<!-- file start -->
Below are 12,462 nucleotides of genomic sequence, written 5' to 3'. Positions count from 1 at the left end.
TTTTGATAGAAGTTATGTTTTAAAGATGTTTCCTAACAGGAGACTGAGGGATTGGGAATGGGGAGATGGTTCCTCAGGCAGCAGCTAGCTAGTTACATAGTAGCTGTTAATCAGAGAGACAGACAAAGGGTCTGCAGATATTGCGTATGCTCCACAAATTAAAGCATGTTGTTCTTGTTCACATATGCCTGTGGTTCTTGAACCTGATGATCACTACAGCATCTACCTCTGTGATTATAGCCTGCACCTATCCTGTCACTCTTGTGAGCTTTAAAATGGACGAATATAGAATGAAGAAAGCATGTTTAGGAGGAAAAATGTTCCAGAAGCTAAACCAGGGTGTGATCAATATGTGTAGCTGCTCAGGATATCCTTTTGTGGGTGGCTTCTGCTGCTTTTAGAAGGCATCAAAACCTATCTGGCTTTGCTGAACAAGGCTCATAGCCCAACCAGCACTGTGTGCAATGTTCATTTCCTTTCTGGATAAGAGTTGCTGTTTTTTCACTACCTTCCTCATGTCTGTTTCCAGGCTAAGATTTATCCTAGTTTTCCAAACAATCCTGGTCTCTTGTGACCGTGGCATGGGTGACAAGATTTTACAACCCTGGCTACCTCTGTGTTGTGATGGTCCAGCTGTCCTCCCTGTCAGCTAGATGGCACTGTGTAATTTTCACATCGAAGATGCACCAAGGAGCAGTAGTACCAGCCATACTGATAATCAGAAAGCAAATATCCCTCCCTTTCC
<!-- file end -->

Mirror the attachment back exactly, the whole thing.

Below are 12,462 nucleotides of genomic sequence, written 5' to 3'. Positions count from 1 at the left end.
TTTTGATAGAAGTTATGTTTTAAAGATGTTTCCTAACAGGAGACTGAGGGATTGGGAATGGGGAGATGGTTCCTCAGGCAGCAGCTAGCTAGTTACATAGTAGCTGTTAATCAGAGAGACAGACAAAGGGTCTGCAGATATTGCGTATGCTCCACAAATTAAAGCATGTTGTTCTTGTTCACATATGCCTGTGGTTCTTGAACCTGATGATCACTACAGCATCTACCTCTGTGATTATAGCCTGCACCTATCCTGTCACTCTTGTGAGCTTTAAAATGGACGAATATAGAATGAAGAAAGCATGTTTAGGAGGAAAAATGTTCCAGAAGCTAAACCAGGGTGTGATCAATATGTGTAGCTGCTCAGGATATCCTTTTGTGGGTGGCTTCTGCTGCTTTTAGAAGGCATCAAAACCTATCTGGCTTTGCTGAACAAGGCTCATAGCCCAACCAGCACTGTGTGCAATGTTCATTTCCTTTCTGGATAAGAGTTGCTGTTTTTTCACTACCTTCCTCATGTCTGTTTCCAGGCTAAGATTTATCCTAGTTTTCCAAACAATCCTGGTCTCTTGTGACCGTGGCATGGGTGACAAGATTTTACAACCCTGGCTACCTCTGTGTTGTGATGGTCCAGCTGTCCTCCCTGTCAGCTAGATGGCACTGTGTAATTTTCACATCGAAGATGCACCAAGGAGCAGTAGTACCAGCCATACTGATAATCAGAAAGCAAATATCCCTCCCTTTCC